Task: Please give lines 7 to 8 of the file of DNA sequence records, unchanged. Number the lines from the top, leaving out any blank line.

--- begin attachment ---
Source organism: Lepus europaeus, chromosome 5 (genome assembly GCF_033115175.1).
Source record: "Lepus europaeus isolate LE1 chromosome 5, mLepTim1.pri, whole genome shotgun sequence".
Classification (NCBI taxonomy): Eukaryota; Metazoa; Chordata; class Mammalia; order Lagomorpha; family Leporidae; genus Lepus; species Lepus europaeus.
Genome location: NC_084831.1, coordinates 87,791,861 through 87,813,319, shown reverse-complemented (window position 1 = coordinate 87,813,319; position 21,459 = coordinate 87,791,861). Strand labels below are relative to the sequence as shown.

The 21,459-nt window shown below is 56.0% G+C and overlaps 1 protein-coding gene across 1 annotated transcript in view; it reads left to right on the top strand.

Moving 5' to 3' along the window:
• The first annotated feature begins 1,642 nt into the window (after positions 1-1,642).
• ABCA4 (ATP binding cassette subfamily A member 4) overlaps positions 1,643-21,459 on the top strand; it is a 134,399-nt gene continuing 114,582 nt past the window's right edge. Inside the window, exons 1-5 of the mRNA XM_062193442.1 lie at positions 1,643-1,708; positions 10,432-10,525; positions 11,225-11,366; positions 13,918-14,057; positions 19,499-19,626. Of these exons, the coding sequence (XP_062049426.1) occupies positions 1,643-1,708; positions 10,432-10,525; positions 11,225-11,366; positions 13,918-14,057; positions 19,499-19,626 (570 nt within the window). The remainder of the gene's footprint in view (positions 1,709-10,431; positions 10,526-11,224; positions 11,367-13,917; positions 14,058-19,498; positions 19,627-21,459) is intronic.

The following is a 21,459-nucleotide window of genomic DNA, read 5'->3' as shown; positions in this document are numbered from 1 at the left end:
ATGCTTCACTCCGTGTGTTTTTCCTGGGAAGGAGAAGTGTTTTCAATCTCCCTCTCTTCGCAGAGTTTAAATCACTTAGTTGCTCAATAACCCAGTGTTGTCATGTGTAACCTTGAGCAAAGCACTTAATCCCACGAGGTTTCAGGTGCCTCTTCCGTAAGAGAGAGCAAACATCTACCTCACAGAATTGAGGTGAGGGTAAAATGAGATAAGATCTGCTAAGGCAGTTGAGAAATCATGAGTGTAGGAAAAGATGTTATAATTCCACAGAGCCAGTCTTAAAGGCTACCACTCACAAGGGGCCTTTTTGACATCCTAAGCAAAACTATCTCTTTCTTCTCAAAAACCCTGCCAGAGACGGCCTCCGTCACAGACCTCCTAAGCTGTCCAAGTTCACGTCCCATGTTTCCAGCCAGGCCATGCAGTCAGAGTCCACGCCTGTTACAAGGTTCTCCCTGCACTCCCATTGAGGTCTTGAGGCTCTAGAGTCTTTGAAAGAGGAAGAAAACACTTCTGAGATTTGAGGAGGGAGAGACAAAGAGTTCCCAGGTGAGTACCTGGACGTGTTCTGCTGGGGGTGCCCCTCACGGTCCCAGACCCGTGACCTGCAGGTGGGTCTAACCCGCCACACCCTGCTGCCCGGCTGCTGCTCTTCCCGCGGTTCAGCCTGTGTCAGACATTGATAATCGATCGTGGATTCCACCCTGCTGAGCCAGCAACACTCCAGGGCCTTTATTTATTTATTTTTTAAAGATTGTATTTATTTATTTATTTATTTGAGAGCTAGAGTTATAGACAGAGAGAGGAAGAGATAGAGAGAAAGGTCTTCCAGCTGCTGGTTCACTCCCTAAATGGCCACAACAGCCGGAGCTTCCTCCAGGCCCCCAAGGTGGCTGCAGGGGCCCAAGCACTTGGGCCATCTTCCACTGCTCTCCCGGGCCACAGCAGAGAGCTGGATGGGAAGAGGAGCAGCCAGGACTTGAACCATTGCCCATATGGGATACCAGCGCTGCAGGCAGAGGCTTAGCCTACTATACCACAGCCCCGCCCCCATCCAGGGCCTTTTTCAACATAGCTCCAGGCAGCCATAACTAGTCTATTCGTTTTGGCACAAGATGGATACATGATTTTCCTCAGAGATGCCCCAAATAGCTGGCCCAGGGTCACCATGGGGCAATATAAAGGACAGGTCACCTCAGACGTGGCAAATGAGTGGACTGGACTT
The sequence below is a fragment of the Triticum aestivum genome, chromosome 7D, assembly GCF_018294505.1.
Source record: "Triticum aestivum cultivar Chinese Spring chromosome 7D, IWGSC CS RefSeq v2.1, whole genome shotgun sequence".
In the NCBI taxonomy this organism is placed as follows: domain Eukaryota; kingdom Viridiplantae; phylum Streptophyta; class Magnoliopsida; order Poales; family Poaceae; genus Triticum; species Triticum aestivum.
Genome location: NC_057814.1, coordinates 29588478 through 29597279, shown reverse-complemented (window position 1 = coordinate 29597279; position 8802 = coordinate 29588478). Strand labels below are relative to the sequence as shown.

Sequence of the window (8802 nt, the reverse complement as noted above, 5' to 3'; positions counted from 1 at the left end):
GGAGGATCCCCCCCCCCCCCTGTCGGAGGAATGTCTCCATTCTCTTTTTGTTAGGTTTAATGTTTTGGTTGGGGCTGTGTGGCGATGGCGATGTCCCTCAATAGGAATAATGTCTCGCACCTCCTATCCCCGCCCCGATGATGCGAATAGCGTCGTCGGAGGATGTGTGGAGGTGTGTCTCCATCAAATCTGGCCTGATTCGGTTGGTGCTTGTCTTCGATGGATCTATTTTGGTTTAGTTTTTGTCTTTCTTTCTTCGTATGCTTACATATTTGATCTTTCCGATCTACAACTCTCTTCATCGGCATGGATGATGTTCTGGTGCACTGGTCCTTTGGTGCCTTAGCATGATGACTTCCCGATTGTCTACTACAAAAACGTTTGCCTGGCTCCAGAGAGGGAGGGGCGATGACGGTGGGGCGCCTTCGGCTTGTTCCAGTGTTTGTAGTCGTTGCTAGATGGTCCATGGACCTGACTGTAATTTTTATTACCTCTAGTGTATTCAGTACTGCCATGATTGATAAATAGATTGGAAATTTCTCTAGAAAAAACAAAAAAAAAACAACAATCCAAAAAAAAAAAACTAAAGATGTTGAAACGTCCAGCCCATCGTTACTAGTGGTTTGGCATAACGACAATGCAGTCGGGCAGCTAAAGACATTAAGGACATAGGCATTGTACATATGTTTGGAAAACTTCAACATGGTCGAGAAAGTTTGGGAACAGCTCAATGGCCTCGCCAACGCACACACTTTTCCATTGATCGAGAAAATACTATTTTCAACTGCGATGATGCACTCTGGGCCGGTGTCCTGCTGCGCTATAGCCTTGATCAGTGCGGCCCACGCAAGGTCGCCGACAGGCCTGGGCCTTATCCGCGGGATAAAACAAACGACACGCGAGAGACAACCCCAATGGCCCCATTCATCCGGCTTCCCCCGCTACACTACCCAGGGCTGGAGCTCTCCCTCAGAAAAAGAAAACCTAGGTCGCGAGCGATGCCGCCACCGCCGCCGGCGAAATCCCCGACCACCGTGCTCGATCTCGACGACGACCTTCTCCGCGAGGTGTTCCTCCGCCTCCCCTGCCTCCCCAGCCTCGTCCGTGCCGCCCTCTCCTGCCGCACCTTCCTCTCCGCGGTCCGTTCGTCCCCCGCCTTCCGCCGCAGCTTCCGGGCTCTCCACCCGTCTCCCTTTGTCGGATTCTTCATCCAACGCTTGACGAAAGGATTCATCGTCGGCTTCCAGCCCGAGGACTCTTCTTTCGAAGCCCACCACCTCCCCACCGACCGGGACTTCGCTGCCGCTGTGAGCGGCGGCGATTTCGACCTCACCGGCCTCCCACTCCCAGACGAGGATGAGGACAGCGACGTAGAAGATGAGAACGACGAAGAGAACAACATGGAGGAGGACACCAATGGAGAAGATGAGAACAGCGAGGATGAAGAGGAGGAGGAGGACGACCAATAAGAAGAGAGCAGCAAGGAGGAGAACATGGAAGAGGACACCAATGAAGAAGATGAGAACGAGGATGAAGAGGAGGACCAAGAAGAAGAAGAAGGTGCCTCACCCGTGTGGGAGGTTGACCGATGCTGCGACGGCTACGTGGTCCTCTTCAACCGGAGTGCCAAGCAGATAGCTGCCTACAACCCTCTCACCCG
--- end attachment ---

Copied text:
• The first annotated feature begins 1,642 nt into the window (after positions 1-1,642).
• ABCA4 (ATP binding cassette subfamily A member 4) overlaps positions 1,643-21,459 on the top strand; it is a 134,399-nt gene continuing 114,582 nt past the window's right edge. Inside the window, exons 1-5 of the mRNA XM_062193442.1 lie at positions 1,643-1,708; positions 10,432-10,525; positions 11,225-11,366; positions 13,918-14,057; positions 19,499-19,626. Of these exons, the coding sequence (XP_062049426.1) occupies positions 1,643-1,708; positions 10,432-10,525; positions 11,225-11,366; positions 13,918-14,057; positions 19,499-19,626 (570 nt within the window). The remainder of the gene's footprint in view (positions 1,709-10,431; positions 10,526-11,224; positions 11,367-13,917; positions 14,058-19,498; positions 19,627-21,459) is intronic.